demonstration is based  on any of these processes, then the results of site-specific
tests should  be submitted. Most of the degradation processes depend on the
properties of contaminants as well as environmental  factors such as  microbial
populations, solid surfaces, and dissolved constituents present in the ground water.
Because the  relevant environmental factors are  unevenly distributed  in nature,
degradation and reaction rates are not constant in ground-water environments and
must be assessed on a site-specific basis. Therefore, the use of general information
gathered from the literature will be of limited value when assessing the stability of
waste constituents.
                                    2-3

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                                                     OSWER Directive 9481,QQ-6C


     Degradation properties of the ACL  constituents are also important  in
determining the effects of the constituents. Since degradation products can be
more hazardous than the parent compound, all known and likely degradation
products should be discussed when describing  the characteristics of the waste
constituents.

     Grouping ground-water contaminants according to  stability characteristics
may be possible. If site-specific tests support the grouping of constituents, then the
fate and mobility of each constituent within a group can be based on the stability
characteristics of the most mobile and most persistent compounds in the group. This
would result in the fate and mobility coefficients for each constituent being set at
the coefficient values for the most mobile and most stable compounds in the group.
Before grouping the constituents, the applicant should investigate possible
degradation products associated with the constituents of concern. The ability  of
one contaminant to facilitate or hinder the movement of another contaminant (co-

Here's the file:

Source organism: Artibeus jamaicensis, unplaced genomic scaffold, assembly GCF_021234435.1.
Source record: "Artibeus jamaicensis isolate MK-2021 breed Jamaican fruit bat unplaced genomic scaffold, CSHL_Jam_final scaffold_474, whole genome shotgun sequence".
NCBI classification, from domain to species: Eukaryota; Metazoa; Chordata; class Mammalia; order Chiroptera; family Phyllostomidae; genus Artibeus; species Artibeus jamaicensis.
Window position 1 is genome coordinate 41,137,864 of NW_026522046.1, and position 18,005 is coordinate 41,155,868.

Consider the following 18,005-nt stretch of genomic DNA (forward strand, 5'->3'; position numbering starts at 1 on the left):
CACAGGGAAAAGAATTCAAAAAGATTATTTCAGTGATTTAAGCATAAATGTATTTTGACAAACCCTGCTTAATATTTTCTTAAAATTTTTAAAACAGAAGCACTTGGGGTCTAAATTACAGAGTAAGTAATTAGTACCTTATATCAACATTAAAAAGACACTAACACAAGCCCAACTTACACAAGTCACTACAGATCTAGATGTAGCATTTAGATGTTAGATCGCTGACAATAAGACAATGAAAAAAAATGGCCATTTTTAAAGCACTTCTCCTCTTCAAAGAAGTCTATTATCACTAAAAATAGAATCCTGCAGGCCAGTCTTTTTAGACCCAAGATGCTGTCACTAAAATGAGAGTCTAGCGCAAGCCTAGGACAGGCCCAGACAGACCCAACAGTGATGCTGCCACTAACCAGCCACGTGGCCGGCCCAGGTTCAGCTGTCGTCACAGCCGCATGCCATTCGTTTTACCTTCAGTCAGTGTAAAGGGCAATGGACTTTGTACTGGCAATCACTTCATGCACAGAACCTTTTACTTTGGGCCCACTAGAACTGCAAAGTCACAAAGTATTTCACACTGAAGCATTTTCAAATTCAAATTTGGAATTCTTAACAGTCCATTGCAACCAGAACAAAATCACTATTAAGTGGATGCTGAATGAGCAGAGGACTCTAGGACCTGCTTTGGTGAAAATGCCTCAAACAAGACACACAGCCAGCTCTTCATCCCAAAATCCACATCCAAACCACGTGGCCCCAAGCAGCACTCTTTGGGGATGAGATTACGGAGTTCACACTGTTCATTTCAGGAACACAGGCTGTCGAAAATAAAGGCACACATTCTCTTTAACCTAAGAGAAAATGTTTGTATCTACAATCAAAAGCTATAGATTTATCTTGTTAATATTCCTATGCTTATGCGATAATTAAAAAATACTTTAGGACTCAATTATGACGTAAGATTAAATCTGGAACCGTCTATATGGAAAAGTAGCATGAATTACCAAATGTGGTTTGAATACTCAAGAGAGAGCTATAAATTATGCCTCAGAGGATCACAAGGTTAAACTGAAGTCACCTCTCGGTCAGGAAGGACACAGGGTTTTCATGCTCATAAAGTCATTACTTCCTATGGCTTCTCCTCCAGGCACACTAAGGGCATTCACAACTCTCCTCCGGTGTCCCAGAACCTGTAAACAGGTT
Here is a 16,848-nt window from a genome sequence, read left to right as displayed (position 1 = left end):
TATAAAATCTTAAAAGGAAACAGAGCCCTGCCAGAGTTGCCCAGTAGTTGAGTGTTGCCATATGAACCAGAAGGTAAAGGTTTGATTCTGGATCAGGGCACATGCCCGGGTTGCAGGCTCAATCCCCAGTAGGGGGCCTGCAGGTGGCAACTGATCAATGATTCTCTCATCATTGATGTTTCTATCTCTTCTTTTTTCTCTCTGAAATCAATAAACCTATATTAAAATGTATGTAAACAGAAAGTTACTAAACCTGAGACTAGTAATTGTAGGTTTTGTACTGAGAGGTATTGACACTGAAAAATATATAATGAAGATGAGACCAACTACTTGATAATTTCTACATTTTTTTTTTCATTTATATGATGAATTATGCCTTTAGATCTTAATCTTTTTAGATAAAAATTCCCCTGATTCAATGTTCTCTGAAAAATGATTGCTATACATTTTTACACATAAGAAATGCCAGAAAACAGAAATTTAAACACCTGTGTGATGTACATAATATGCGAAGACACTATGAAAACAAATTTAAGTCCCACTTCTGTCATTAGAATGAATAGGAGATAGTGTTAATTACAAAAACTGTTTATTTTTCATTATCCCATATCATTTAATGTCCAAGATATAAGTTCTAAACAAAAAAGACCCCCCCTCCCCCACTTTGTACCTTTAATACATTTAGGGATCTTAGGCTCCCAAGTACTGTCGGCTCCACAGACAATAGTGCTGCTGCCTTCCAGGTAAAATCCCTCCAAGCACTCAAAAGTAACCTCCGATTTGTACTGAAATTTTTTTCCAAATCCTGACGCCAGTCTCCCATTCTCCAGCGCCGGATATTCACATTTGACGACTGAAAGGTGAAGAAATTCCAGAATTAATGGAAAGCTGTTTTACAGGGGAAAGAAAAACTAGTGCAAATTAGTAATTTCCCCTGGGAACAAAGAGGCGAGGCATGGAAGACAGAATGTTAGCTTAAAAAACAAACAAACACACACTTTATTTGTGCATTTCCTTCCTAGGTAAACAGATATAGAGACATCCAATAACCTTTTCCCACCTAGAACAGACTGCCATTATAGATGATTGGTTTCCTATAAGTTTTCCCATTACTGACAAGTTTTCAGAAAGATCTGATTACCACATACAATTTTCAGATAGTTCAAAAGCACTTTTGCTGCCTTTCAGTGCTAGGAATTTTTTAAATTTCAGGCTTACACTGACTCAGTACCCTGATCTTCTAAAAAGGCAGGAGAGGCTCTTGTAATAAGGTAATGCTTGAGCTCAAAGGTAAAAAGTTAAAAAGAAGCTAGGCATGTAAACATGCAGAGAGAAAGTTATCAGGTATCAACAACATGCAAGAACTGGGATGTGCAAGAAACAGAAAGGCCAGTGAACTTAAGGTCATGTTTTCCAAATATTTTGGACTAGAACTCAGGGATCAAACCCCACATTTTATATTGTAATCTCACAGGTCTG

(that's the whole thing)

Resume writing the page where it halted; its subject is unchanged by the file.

solvent effects) should also be accounted for when possible. Although it is difficult
to decide which groupings of constituents are appropriate, grouping can reduce the
amount  of predictive modeling necessary for  quantifying environmental
concentrations and exposure pathways (see U.S. EPA  1986c).
                                   2-4

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                                                    OSWER Directive 9481.00-6C
                               CHAPTER III

                    HYDROGEOLOGIC CHARACTERISTICS
                      (40 CFR 264.94(b)(1)(ii) and (2)(ii))
     A general description of the hydrogeological characteristics of the facility is
needed in all ACL demonstrations. A more detailed assessment of ground-water
movement near a facility is essential to a demonstration based on attenuation. The
main  route  of exposure  to  ground-water contaminants usually  involves the
movement of the hazardous constituents through the soil to the ground water and
on to an existing or potential point of use. This chapter describes the information
needed to adequately determine the hydrogeologic properties required for
characterizing ground-water movement at a site.

     During the general RCRA permitting  process, the permit applicant is required
under 270,l4(c) to identify the uppermost aquifer.  The uppermost aquifer is
defined under 260.10 as the geologic formation nearest the natural ground
surface that is an aquifer as well  as lower aquifers  that are hydraulically
interconnected with this aquifer within the facility's property boundary. Saturated
zones above the uppermost aquifer are also of interest as contaminant migration
pathways. Therefore, for an ACL demonstration based on attenuation, information
on the geologic and hydrologic properties of each of the individual strata beneath a
facility, that are likely to influence ground-water contaminant migration, should be
submitted. This data is needed to adequately characterize ground-water transport
mechanisms. Much of the data should already be available to the permit applicant
if the Section 270J4(c) requirements have been fulfilled.

     The important geologic attributes of a facility include;

     1.  Soil and rock characteristics,
     2.   Geologic structure, and
     3.   Geomorphology and topography.
                                   3-1

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                                                     OSWER Directive 9481,00-6C